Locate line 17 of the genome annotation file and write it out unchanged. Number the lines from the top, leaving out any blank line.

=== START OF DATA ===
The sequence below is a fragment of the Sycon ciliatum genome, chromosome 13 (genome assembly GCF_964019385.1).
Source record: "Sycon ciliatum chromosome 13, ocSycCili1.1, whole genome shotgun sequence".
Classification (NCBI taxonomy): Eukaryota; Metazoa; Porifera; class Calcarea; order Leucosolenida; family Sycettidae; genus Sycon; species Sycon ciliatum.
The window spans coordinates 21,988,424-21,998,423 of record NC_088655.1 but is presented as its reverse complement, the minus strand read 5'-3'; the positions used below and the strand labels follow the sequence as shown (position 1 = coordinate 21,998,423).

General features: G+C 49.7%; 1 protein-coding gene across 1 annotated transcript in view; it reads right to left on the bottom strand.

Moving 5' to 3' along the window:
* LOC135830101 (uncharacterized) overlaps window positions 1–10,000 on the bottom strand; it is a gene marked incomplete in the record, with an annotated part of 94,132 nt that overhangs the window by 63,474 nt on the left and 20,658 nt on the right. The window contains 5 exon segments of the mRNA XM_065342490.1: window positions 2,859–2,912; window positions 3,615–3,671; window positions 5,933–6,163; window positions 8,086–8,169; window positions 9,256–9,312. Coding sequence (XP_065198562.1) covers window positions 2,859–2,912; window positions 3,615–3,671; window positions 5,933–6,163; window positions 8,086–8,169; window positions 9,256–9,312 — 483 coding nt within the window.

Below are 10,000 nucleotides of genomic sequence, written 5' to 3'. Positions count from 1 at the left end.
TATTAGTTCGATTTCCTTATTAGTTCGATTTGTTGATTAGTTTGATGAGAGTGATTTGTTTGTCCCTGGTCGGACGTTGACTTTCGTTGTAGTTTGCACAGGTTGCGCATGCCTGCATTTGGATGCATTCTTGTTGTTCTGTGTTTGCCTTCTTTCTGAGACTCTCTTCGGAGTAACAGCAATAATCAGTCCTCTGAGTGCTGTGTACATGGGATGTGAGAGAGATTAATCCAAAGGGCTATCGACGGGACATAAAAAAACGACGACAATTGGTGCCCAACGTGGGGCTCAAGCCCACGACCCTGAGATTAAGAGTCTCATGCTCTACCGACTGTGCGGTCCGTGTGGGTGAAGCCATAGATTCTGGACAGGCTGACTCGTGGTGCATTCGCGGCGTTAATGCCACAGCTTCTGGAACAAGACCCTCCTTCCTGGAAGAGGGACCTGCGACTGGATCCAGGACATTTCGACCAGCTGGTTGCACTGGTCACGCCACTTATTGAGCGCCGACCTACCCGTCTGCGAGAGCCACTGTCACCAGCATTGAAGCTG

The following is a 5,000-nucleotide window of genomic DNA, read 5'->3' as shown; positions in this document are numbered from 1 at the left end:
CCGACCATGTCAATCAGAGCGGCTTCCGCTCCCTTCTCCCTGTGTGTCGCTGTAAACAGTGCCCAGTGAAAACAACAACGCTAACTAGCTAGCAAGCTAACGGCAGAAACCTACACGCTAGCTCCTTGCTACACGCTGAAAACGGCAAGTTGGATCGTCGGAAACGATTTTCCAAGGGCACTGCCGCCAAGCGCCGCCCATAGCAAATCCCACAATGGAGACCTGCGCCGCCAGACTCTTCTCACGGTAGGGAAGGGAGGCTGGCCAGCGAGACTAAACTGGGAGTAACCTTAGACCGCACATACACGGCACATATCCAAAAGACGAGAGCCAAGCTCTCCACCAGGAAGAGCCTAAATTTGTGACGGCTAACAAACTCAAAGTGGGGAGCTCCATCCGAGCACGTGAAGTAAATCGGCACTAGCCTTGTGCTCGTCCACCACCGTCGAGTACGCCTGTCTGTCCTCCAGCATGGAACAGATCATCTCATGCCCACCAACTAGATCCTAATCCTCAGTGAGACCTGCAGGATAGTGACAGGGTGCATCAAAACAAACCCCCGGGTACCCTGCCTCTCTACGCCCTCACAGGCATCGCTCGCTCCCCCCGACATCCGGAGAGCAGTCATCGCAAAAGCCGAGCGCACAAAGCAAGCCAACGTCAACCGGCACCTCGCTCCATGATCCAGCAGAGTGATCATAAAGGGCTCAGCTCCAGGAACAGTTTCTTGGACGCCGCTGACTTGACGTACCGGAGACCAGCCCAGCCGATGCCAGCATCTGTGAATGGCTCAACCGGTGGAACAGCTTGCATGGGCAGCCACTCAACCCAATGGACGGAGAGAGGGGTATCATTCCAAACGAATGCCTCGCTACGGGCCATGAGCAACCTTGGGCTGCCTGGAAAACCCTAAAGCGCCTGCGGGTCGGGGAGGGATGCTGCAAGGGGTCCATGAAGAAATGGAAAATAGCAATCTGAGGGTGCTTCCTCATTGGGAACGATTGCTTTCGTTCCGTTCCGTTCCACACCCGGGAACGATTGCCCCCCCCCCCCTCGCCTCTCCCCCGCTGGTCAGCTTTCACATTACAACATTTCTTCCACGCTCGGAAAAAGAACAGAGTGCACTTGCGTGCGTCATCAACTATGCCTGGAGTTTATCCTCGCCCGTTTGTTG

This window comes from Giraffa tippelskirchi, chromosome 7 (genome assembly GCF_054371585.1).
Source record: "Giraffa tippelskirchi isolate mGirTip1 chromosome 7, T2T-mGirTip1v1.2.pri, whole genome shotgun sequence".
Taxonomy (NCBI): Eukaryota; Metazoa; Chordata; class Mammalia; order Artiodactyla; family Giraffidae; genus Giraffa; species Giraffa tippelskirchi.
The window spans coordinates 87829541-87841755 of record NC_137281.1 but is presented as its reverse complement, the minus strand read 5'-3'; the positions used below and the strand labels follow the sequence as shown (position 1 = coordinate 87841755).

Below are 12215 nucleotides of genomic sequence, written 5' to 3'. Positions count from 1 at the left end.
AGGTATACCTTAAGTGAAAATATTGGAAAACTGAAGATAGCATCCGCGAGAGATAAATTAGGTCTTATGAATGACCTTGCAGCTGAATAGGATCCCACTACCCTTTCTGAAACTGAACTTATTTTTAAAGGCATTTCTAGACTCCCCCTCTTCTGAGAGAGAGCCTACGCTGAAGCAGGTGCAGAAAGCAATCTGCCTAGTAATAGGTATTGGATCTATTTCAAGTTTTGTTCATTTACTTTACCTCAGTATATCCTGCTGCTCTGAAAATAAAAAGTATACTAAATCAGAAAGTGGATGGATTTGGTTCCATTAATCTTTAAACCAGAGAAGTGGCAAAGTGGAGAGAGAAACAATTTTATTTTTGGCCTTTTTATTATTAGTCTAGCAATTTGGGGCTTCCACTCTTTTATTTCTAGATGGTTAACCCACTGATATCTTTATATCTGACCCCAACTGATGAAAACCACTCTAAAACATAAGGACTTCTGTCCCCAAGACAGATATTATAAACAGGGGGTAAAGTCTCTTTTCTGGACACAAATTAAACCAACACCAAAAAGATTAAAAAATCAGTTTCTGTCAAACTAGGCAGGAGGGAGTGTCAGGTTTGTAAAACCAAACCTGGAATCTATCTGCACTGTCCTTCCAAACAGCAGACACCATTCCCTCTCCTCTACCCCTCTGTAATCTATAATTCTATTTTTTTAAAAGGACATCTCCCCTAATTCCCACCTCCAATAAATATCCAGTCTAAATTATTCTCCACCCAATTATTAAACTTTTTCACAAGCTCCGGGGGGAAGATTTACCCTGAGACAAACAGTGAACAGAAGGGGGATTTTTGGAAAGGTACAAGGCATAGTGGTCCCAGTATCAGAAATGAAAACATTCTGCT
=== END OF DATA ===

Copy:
AGGTATACCTTAAGTGAAAATATTGGAAAACTGAAGATAGCATCCGCGAGAGATAAATTAGGTCTTATGAATGACCTTGCAGCTGAATAGGATCCCACTACCCTTTCTGAAACTGAACTTATTTTTAAAGGCATTTCTAGACTCCCCCTCTTCTGAGAGAGAGCCTACGCTGAAGCAGGTGCAGAAAGCAATCTGCCTAGTAATAGGTATTGGATCTATTTCAAGTTTTGTTCATTTACTTTACCTCAGTATATCCTGCTGCTCTGAAAATAAAAAGTATACTAAATCAGAAAGTGGATGGATTTGGTTCCATTAATCTTTAAACCAGAGAAGTGGCAAAGTGGAGAGAGAAACAATTTTATTTTTGGCCTTTTTATTATTAGTCTAGCAATTTGGGGCTTCCACTCTTTTATTTCTAGATGGTTAACCCACTGATATCTTTATATCTGACCCCAACTGATGAAAACCACTCTAAAACATAAGGACTTCTGTCCCCAAGACAGATATTATAAACAGGGGGTAAAGTCTCTTTTCTGGACACAAATTAAACCAACACCAAAAAGATTAAAAAATCAGTTTCTGTCAAACTAGGCAGGAGGGAGTGTCAGGTTTGTAAAACCAAACCTGGAATCTATCTGCACTGTCCTTCCAAACAGCAGACACCATTCCCTCTCCTCTACCCCTCTGTAATCTATAATTCTATTTTTTTAAAAGGACATCTCCCCTAATTCCCACCTCCAATAAATATCCAGTCTAAATTATTCTCCACCCAATTATTAAACTTTTTCACAAGCTCCGGGGGGAAGATTTACCCTGAGACAAACAGTGAACAGAAGGGGGATTTTTGGAAAGGTACAAGGCATAGTGGTCCCAGTATCAGAAATGAAAACATTCTGCT